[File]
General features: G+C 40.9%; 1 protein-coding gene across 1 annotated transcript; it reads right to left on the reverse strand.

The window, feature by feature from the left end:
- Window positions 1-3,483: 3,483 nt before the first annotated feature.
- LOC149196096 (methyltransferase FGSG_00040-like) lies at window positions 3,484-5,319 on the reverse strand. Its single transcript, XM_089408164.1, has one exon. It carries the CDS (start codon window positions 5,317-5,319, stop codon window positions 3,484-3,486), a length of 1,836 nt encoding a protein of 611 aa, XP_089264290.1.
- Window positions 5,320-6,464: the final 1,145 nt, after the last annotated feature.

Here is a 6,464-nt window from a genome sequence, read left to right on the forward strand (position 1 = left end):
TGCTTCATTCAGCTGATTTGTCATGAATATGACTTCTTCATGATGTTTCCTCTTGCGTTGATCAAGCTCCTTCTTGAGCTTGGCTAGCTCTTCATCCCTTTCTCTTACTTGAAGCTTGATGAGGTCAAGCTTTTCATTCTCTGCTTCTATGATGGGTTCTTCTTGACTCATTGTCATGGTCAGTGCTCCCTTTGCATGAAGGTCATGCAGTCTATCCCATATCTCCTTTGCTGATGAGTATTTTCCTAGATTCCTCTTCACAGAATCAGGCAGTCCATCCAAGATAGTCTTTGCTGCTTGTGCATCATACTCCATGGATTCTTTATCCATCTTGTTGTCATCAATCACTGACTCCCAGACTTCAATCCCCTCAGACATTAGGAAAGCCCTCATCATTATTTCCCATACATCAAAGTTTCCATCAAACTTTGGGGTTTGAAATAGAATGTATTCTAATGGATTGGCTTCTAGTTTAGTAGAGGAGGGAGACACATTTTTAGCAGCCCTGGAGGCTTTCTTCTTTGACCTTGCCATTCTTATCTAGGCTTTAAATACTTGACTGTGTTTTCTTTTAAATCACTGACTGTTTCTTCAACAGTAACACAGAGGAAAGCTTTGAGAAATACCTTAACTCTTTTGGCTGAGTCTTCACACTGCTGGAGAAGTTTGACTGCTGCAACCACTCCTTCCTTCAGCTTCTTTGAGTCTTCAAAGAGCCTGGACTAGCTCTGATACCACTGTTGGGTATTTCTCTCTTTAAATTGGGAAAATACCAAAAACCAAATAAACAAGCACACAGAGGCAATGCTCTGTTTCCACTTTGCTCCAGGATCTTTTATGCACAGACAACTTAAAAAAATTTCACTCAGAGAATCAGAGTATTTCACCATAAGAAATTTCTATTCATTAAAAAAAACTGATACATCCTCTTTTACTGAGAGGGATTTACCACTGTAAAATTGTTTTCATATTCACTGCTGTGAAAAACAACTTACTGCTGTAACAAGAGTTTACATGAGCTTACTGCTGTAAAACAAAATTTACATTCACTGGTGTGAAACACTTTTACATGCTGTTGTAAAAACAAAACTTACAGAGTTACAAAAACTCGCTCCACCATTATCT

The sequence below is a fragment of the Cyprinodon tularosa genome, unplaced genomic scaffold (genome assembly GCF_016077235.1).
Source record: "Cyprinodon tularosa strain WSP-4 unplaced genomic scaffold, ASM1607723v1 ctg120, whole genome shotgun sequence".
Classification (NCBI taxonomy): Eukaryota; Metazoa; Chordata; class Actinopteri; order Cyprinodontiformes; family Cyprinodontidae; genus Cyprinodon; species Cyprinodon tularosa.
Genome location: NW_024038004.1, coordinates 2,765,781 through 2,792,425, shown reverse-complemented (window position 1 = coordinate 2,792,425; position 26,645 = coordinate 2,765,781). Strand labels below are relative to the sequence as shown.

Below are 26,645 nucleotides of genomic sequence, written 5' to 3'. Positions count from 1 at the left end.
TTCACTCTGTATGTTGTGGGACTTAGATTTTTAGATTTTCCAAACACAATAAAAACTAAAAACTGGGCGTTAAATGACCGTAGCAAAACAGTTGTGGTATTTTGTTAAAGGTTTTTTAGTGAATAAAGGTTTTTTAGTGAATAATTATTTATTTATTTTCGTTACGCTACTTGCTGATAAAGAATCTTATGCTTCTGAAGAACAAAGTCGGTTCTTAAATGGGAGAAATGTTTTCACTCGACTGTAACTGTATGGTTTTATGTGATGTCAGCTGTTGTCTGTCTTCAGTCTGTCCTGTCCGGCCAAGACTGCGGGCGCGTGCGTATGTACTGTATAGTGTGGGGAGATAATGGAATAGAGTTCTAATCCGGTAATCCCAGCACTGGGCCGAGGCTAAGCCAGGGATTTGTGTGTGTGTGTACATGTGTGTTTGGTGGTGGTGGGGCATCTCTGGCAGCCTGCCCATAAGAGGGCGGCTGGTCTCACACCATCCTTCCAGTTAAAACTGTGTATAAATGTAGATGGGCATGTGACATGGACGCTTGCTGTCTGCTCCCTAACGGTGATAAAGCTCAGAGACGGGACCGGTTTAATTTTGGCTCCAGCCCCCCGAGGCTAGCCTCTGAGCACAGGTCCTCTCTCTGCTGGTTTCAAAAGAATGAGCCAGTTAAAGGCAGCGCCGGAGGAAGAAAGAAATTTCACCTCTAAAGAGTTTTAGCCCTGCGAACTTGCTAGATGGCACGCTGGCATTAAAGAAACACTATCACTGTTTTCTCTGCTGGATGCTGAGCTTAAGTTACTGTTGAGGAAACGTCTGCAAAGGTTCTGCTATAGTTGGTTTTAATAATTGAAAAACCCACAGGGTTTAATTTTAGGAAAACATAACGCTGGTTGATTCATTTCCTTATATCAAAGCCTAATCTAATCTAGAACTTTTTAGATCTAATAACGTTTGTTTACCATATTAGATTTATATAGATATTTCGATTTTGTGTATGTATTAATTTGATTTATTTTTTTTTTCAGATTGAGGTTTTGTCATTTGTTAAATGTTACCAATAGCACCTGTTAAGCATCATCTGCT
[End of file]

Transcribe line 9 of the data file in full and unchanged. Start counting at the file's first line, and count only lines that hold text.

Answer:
Source record: "Cyprinodon tularosa strain WSP-4 unplaced genomic scaffold, ASM1607723v1 ctg120, whole genome shotgun sequence".